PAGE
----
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Article
April 1961

Ristocetin in Bacterial Endocarditis: An Evaluation of Short-Term Therapy

Author Affiliations

WASHINGTON, D.C.

From the Department of Medicine, The George Washington University School of Medicine and the George Washington University Medical Division, District of Columbia General Hospital, Washington, D.C.; Professor of Medicine, The George Washington University School of Medicine, and Chief, The George Washington University Medical Division, District of Columbia General Hospital (Dr. Romansky); Instructor in Medicine, The George Washington University School of Medicine (Dr. Foulke); Chief Resident, The George Washington University Medical Division, District of Columbia General Hospital (Dr. Olsson); formerly Chief Resident, The George Washington University Medical Division, District of Columbia General Hospital (Dr. Holmes).

Arch Intern Med. 1961;107(4):480-493. doi:10.1001/archinte.1961.03620040006002
Abstract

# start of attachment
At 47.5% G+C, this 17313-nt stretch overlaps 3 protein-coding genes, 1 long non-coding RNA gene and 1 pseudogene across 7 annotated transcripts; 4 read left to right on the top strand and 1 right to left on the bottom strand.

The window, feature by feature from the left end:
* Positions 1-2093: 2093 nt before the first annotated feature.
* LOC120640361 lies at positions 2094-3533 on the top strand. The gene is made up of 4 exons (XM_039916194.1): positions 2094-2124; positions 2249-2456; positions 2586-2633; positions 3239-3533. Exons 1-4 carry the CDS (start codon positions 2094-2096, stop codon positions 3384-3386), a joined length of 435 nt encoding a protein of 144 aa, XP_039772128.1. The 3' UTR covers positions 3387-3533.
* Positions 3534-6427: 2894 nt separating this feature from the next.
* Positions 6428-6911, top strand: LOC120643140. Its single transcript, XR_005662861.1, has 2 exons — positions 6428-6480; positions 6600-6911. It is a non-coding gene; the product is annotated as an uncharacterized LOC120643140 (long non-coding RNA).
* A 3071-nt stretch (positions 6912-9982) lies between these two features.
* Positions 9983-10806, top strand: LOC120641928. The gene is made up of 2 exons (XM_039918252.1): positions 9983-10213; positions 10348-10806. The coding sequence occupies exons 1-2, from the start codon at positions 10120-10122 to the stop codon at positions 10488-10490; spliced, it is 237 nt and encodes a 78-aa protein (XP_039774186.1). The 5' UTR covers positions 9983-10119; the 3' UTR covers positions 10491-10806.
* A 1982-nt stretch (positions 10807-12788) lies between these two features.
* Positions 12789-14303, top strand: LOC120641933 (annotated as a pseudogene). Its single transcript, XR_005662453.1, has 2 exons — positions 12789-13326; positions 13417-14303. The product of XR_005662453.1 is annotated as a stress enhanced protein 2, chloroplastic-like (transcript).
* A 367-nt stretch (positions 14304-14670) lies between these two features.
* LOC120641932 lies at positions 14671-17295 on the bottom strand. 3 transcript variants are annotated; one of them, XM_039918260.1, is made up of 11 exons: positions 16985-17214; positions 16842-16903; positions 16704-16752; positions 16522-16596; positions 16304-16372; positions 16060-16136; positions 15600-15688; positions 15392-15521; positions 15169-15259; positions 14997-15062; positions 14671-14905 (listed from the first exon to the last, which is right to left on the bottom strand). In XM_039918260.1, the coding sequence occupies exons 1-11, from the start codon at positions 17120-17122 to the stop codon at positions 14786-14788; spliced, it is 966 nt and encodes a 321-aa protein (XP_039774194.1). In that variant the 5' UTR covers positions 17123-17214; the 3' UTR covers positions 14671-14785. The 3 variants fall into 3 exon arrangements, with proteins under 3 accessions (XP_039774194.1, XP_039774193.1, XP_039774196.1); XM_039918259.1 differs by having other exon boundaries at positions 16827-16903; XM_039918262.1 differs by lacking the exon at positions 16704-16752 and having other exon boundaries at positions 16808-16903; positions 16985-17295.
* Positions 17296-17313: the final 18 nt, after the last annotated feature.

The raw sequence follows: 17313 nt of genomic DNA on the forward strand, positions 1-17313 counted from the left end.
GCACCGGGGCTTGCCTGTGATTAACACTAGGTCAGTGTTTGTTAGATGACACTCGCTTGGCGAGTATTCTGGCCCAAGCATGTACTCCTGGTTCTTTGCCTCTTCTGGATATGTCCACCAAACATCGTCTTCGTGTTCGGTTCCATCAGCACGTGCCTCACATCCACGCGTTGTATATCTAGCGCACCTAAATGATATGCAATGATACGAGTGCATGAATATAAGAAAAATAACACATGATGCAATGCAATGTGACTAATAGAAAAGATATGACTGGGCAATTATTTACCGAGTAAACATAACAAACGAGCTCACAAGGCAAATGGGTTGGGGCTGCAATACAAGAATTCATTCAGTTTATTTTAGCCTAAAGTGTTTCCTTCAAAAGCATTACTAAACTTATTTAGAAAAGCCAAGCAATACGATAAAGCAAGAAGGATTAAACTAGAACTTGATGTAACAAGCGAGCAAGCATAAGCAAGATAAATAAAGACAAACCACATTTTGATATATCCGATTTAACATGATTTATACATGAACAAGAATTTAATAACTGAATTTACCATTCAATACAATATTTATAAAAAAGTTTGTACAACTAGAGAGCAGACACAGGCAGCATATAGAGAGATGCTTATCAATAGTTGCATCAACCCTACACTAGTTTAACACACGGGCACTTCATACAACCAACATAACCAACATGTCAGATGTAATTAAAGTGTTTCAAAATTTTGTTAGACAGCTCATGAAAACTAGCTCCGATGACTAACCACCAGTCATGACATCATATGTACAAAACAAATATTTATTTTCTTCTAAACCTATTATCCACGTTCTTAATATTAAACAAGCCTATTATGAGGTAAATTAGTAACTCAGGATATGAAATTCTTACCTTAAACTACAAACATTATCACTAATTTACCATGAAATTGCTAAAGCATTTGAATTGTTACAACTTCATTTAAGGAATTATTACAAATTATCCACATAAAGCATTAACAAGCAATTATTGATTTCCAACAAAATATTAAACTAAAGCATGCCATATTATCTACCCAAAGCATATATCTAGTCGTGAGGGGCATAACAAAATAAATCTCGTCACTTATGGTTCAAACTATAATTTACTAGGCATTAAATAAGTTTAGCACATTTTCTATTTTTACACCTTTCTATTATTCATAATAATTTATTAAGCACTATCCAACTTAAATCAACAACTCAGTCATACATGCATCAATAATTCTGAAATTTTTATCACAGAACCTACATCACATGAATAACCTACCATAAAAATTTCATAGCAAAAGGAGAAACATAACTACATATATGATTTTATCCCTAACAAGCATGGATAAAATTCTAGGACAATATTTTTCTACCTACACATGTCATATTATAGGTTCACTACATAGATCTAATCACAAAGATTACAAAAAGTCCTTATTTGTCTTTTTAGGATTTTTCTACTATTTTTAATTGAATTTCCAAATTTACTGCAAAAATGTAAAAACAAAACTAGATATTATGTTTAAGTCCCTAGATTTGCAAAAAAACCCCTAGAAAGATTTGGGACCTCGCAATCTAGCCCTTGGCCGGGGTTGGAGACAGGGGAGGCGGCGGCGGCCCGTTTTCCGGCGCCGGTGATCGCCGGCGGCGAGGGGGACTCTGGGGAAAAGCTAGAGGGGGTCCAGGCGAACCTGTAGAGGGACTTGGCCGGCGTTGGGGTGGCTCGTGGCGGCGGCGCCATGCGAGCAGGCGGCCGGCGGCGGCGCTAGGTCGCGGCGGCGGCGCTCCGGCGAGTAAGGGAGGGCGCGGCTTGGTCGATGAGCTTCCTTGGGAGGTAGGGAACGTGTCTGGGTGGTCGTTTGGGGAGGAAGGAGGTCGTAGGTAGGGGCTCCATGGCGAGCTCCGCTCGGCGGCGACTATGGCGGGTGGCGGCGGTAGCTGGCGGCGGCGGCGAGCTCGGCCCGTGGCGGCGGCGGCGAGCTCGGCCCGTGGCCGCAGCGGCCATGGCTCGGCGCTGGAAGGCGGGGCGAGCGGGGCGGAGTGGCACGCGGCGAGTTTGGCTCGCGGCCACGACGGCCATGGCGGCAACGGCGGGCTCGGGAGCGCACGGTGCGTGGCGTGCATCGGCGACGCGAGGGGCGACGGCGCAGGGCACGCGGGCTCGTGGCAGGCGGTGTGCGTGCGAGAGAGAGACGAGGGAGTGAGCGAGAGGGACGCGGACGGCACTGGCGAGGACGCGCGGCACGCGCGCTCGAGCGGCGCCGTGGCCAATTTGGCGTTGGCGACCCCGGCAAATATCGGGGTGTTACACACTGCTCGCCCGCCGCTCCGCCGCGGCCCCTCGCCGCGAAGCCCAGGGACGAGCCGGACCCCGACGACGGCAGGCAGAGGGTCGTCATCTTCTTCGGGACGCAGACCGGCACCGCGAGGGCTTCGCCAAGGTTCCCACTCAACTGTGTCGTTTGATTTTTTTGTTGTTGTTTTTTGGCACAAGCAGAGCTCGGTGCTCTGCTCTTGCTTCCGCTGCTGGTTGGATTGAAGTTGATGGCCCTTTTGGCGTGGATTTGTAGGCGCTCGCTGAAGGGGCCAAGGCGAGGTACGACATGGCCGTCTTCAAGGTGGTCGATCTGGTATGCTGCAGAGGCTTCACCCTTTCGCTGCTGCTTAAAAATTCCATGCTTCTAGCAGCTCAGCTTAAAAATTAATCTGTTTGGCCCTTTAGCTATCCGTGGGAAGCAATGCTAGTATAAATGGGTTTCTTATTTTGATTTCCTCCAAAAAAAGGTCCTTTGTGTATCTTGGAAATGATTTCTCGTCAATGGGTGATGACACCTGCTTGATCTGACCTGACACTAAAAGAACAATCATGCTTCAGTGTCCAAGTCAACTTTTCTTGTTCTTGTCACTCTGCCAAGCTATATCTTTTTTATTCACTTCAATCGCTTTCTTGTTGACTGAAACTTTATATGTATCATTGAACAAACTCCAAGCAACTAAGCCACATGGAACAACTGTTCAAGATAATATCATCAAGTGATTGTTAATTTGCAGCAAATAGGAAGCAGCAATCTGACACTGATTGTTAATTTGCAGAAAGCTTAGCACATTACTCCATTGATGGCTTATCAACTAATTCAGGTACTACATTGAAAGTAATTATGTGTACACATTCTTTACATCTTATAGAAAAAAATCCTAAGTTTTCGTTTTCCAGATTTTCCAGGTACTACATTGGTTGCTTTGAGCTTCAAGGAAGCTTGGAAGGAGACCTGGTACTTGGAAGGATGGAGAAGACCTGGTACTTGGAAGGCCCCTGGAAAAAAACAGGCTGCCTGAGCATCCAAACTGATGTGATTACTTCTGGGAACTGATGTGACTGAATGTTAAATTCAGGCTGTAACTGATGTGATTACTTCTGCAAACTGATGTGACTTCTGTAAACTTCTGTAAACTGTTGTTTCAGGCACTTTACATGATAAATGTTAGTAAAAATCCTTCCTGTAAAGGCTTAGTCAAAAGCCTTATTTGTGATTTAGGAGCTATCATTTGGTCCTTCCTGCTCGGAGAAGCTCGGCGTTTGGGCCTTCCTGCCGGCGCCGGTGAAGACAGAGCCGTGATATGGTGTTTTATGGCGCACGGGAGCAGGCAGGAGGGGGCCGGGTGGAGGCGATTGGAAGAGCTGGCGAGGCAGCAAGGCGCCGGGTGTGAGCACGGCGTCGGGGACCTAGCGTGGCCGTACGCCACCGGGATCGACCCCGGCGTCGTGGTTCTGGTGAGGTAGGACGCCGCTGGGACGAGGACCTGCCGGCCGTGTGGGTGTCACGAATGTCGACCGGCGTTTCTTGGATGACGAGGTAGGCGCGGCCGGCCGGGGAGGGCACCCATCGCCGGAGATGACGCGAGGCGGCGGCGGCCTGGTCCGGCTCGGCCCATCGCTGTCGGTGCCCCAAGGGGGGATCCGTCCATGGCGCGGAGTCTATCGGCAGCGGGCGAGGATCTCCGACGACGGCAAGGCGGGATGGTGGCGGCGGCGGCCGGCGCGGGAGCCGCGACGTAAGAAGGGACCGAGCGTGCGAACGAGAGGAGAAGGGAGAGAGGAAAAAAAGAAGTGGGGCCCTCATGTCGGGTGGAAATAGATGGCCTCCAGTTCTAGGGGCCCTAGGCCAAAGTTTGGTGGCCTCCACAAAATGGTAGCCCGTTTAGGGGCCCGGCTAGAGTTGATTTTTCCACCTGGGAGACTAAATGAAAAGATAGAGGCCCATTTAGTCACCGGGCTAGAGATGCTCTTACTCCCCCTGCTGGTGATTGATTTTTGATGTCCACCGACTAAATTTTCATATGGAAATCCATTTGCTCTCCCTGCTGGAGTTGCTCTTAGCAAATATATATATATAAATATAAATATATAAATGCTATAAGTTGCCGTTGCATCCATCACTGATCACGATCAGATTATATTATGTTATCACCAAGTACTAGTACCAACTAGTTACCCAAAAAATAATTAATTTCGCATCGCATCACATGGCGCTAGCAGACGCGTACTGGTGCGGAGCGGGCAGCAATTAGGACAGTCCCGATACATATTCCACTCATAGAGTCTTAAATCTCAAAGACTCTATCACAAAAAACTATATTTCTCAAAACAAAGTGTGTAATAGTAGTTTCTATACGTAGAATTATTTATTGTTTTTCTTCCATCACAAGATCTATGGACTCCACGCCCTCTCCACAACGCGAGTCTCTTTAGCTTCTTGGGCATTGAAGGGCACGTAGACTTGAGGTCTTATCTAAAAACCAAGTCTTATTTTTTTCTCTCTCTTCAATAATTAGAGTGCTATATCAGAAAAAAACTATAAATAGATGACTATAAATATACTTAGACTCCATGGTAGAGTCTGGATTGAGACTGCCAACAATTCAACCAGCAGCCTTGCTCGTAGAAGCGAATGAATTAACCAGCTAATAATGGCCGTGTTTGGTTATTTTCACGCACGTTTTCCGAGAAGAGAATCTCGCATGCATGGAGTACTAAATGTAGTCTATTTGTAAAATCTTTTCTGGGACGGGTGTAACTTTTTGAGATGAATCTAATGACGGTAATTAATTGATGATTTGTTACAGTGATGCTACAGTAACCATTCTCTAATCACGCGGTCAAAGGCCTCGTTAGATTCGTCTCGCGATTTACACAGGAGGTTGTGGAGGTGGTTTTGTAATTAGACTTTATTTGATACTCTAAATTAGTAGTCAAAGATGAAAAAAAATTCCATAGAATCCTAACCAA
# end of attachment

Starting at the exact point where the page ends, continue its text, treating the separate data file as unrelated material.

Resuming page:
The discovery of penicillin and its use in the treatment of bacterial endocarditis was the first major advance in the management of this very serious disease. The demonstration that concurrent penicillin and streptomycin are usually more effective than penicillin alone accounted for the next therapeutic achievement. This combination, generally considered to be the most effective bactericidal therapy now available for penicillin-sensitive α-hemolytic streptococcal endocarditis, has shortened the duration of antimicrobial treatment for this entity. It has also proved to be significantly more effective for enterococcal endocarditis than penicillin alone. The third advance in the therapy of bacterial endocarditis was the successful short-term therapy of enterococcal endocarditis with ristocetin, first reported at the Antibiotic Symposium in 1957.1 This report revealed the adequacy of 14 days of therapy with ristocetin, and indicated a greater effectiveness than that achieved using penicillin and streptomycin for 6 or more weeks.

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